Making things more complicated, if you're facing a cold front and are ready to call it quits, that's typically when you can expect "a glimmer of hope through a small dose of affection," Ribarsky warns.
"The victim continues to be sucked back into the hope of something better," she says. "Breadcrumbing ultimately leaves the victim feeling anxious, sad, and confused as they continually don't know where they stand in the relationship and if/when another dose of affection might come."
Hubscher notes that a breadcrumber might also make plans for the future but then "suddenly disappear" without explanation.
"This can leave you feeling confused and unsure about where you stand with them," she says.
Know that psychology may play a part.
According to therapists, it's important to consider your partner's attachment style—that is, how they interact in relationships—as that can impact their likelihood to breadcrumb.
"Individuals with an avoidant attachment style are more likely to be breadcrumbers as they prefer to keep people at a distance," Ribarksy says.
People with an avoidant attachment style struggle with close relationships due to their independence, per Medical News Today.
Assess your feelings and note if something doesn't feel right.
It's important to check in with your own feelings if you worry that you're a victim of breadcrumbing. If you find that you're yearning for a deeper connection, but your needs aren't being met, you might want to reevaluate your relationship.
"The breadcrumber is able to maintain the victim's focus while simultaneously avoiding investment or commitment," Ribarsky says. "Although we often think of it as a nefarious, intentional act, breadcrumbers might not even be aware of their behavior and its detrimental effects on the victim and the relationship."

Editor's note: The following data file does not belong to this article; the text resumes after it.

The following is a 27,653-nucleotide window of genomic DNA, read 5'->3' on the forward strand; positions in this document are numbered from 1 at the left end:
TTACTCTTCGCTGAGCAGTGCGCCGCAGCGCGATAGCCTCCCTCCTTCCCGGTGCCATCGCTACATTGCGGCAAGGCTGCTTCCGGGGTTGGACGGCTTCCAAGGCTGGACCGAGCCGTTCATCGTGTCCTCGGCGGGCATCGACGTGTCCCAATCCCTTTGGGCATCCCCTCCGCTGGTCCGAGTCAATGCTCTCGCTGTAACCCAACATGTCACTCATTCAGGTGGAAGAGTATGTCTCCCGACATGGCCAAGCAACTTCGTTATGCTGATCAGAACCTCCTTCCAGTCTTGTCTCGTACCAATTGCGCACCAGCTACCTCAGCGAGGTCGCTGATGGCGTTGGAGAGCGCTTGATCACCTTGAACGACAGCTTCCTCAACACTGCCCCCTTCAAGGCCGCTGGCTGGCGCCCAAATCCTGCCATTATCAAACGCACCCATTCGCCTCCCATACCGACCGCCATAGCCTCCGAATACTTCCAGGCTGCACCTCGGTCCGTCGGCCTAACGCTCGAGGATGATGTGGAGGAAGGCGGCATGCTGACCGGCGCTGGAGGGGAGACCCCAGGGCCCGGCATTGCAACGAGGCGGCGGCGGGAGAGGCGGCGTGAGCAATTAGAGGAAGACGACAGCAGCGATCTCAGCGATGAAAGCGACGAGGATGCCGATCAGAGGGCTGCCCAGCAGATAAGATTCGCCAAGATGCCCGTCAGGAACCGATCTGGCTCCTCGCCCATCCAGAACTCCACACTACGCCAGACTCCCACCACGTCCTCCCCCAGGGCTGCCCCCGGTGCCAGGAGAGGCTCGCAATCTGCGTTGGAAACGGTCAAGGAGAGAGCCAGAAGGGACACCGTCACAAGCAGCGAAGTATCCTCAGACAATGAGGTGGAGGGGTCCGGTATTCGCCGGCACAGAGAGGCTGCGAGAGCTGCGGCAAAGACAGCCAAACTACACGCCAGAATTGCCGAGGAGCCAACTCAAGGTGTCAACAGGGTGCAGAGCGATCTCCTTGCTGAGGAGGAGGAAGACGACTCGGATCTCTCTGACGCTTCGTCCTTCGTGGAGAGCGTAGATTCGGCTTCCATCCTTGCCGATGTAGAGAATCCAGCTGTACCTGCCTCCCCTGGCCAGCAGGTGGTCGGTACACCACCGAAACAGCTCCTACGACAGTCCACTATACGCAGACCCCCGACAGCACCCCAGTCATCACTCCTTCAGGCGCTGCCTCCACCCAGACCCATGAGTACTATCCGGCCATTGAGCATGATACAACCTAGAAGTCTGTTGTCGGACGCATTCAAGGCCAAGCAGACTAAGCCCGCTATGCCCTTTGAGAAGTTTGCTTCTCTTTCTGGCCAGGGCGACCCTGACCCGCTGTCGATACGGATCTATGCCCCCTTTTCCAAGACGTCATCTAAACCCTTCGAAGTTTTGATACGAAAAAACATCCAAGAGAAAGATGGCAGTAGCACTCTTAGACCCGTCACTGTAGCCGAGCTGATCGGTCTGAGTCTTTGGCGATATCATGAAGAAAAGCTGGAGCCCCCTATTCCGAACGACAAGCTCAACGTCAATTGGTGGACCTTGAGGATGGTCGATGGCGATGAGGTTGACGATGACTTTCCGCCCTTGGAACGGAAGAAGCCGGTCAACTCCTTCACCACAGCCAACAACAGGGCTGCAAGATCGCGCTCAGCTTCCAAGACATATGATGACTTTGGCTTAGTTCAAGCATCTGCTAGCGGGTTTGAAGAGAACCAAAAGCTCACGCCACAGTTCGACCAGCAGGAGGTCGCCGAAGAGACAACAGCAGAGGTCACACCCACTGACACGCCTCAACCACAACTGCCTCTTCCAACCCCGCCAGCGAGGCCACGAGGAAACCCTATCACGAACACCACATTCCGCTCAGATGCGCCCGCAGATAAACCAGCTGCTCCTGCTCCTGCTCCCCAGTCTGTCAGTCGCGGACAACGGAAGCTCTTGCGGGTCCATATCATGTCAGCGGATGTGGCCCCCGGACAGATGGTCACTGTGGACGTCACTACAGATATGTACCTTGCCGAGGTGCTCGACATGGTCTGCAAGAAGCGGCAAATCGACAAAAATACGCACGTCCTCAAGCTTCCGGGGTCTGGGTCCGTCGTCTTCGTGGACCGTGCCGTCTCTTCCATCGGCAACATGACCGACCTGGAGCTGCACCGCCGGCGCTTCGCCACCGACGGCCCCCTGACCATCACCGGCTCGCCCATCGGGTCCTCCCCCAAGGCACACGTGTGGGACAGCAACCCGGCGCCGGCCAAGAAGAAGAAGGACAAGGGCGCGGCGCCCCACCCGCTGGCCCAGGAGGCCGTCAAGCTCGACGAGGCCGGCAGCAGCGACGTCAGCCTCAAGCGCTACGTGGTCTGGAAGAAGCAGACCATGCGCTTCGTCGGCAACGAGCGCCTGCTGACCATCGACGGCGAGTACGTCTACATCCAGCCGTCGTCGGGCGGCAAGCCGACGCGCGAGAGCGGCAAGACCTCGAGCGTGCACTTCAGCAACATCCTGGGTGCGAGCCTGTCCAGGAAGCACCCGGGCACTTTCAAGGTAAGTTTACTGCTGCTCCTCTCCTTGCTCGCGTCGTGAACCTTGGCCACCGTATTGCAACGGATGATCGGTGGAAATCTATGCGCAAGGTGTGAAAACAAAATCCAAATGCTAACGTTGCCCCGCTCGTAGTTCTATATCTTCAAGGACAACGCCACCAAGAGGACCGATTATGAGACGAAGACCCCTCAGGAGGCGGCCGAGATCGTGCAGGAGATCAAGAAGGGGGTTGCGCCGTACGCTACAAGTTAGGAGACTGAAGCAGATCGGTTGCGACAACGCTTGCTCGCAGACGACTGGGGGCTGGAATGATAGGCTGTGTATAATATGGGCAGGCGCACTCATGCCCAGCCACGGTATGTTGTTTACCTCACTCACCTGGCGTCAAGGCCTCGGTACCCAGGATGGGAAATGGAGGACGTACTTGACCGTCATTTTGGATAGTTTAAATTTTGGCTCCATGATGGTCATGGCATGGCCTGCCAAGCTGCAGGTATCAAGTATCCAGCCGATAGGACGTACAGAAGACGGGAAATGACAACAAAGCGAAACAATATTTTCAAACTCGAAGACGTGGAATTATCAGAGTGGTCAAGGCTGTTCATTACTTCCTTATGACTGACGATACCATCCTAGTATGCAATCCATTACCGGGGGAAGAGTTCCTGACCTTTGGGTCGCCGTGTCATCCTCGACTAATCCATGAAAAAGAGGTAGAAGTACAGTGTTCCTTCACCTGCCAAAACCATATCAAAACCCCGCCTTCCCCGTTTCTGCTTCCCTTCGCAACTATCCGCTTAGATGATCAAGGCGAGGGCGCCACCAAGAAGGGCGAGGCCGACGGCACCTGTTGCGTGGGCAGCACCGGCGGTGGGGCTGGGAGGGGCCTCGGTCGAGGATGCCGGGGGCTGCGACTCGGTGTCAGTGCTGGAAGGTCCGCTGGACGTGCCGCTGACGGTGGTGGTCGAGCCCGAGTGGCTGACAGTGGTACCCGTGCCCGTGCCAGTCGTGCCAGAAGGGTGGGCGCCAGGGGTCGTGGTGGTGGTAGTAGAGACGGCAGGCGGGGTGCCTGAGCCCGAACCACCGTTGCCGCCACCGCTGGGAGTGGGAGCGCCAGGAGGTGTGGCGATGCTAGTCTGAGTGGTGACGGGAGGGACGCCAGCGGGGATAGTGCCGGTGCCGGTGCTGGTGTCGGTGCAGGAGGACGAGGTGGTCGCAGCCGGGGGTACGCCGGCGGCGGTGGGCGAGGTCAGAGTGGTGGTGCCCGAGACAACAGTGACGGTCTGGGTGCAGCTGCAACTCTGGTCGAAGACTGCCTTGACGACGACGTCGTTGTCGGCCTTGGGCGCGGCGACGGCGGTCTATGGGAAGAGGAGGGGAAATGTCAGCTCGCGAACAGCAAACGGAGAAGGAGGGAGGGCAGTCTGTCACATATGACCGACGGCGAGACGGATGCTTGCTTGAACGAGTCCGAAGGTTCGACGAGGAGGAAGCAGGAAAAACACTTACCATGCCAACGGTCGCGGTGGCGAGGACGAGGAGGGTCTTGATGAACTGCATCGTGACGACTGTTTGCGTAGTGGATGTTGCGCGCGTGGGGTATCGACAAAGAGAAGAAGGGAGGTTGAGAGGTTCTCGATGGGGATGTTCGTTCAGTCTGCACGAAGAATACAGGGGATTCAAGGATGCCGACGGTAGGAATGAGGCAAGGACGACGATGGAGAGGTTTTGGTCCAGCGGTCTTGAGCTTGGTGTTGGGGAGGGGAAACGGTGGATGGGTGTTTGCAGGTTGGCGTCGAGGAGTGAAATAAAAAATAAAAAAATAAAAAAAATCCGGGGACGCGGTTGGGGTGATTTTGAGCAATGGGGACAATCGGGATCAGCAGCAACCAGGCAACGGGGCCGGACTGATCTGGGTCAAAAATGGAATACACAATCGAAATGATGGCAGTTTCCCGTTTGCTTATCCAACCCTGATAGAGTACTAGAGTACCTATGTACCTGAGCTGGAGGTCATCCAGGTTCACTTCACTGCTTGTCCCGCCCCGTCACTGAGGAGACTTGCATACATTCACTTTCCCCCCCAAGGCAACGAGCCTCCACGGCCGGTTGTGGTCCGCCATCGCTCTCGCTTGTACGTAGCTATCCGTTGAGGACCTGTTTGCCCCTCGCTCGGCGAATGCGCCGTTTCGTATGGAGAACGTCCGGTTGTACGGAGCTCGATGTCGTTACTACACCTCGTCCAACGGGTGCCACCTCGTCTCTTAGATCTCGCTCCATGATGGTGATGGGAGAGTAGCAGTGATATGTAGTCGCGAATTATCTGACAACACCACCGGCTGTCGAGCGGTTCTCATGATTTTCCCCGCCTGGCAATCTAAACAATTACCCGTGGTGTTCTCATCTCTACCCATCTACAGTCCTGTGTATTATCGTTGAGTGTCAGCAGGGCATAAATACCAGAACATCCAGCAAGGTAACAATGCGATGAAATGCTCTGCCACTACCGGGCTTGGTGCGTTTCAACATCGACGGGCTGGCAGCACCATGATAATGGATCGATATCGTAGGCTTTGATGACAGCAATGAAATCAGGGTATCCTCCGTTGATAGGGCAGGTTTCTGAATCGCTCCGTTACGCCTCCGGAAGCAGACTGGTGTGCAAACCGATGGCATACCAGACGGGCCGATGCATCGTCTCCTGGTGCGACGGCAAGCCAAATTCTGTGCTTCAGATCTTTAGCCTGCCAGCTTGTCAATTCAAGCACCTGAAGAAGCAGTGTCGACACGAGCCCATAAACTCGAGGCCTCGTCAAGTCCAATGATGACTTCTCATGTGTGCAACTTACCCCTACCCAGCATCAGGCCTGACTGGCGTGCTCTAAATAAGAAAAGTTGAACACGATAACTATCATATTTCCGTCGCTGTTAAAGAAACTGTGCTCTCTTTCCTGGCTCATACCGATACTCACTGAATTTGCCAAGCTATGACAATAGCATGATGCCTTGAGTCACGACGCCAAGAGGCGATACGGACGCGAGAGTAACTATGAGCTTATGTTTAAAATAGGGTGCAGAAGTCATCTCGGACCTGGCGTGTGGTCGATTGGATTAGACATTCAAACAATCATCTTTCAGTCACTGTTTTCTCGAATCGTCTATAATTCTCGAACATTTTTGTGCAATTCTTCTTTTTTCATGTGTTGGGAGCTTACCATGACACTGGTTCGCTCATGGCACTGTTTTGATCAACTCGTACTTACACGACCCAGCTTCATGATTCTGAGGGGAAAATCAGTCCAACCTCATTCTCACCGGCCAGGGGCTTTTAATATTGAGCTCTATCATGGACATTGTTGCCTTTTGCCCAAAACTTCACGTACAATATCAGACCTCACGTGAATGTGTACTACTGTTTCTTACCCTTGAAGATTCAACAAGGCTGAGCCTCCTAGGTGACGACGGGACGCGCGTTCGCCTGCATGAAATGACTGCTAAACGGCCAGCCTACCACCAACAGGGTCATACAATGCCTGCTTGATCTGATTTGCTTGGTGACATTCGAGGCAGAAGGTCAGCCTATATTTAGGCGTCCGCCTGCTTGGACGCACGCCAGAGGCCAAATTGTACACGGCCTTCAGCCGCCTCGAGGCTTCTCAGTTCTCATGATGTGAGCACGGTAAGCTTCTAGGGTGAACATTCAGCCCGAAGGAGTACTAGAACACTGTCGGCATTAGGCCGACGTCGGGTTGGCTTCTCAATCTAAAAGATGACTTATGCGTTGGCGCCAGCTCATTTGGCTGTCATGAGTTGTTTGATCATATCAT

If you constantly feel like you're chasing your partner, it's an even clearer sign.
"Ultimately there is a power dynamic at hand," Ribarsky notes. "The victim's feeling of security is at the hands of the breadcrumber."
If you have an anxious attachment style and struggle to feel secure in relationships, you could also be more at risk for falling victim to breadcrumbing, she adds.
"Individuals who have low self-esteem and an anxious attachment style might be more likely to be victims as they may more easily explain away poor behaviors or romanticize an illusion of a relationship," Ribarsky says.
What should I do if I'm a victim of breadcrumbing?
Unfortunately, as Ribarsky points out, breadcrumbing is not necessarily necessarily new—it just manifests in different ways.
"Breadcrumbing has always been a factor in relationships, but it seems to be even more prevalent today as individuals might have a fear of commitment due to a troubled relational past or even seeing parents in an unhappy relationship," she says. "And, technology, such as a flirty text, has allowed individuals to more easily toss a breadcrumb to keep the victim interested."
So, if you find yourself in this position, experts say you need to take a step back and recognize your self-worth—but don't feel like you have to break things off right away.
"It may not be an easy discussion to have, but it is important to draw attention to the breadcrumber's behaviors," Ribarsky says. "They may not even realize they are doing it nor the effect it is having on the victim. Give the breadcrumber a chance to address their poor behaviors.
If you don't see a change after a conversation, it can also be helpful to set boundaries, trust your instincts, and stay active in your own life, experts say.
Trotter adds, "If you find yourself continuing in this kind of relationship, it may be beneficial to seek out the guidance of a coach or therapist to understand why you're accepting less than what you want and deserve and to work on improving your self-esteem and sense of self-worth in relationships."